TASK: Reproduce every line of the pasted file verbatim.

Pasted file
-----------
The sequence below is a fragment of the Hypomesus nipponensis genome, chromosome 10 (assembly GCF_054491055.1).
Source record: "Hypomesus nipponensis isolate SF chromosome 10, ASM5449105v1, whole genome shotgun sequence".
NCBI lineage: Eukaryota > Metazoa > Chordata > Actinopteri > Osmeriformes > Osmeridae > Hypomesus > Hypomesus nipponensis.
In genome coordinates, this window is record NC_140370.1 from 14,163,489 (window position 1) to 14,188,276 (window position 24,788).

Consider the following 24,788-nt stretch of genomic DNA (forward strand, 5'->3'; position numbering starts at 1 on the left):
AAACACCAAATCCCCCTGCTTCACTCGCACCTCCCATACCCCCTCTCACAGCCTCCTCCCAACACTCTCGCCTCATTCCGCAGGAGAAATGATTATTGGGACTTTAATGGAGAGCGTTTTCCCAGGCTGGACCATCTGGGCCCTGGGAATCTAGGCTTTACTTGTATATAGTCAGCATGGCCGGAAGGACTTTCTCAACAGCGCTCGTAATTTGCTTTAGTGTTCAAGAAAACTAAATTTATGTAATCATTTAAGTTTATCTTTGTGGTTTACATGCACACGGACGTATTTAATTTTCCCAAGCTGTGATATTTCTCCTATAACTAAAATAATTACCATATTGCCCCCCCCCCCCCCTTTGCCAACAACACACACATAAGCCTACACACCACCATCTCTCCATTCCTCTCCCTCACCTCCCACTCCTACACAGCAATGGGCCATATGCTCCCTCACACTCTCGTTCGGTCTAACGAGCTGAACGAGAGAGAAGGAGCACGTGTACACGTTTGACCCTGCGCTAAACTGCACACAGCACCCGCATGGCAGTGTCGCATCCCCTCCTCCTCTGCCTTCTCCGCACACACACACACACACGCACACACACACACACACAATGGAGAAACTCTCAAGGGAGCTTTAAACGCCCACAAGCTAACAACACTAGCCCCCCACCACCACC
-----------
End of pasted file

The sequence below is a fragment of the Hypomesus nipponensis genome, chromosome 10 (assembly GCF_054491055.1).
Source record: "Hypomesus nipponensis isolate SF chromosome 10, ASM5449105v1, whole genome shotgun sequence".
NCBI lineage: Eukaryota > Metazoa > Chordata > Actinopteri > Osmeriformes > Osmeridae > Hypomesus > Hypomesus nipponensis.
In genome coordinates, this window is record NC_140370.1 from 14,163,489 (window position 1) to 14,188,276 (window position 24,788).

Consider the following 24,788-nt stretch of genomic DNA (forward strand, 5'->3'; position numbering starts at 1 on the left):
AAACACCAAATCCCCCTGCTTCACTCGCACCTCCCATACCCCCTCTCACAGCCTCCTCCCAACACTCTCGCCTCATTCCGCAGGAGAAATGATTATTGGGACTTTAATGGAGAGCGTTTTCCCAGGCTGGACCATCTGGGCCCTGGGAATCTAGGCTTTACTTGTATATAGTCAGCATGGCCGGAAGGACTTTCTCAACAGCGCTCGTAATTTGCTTTAGTGTTCAAGAAAACTAAATTTATGTAATCATTTAAGTTTATCTTTGTGGTTTACATGCACACGGACGTATTTAATTTTCCCAAGCTGTGATATTTCTCCTATAACTAAAATAATTACCATATTGCCCCCCCCCCCCCCTTTGCCAACAACACACACATAAGCCTACACACCACCATCTCTCCATTCCTCTCCCTCACCTCCCACTCCTACACAGCAATGGGCCATATGCTCCCTCACACTCTCGTTCGGTCTAACGAGCTGAACGAGAGAGAAGGAGCACGTGTACACGTTTGACCCTGCGCTAAACTGCACACAGCACCCGCATGGCAGTGTCGCATCCCCTCCTCCTCTGCCTTCTCCGCACACACACACACACACGCACACACACACACACACAATGGAGAAACTCTCAAGGGAGCTTTAAACGCCCACAAGCTAACAACACTAGCCCCCCACCACCACC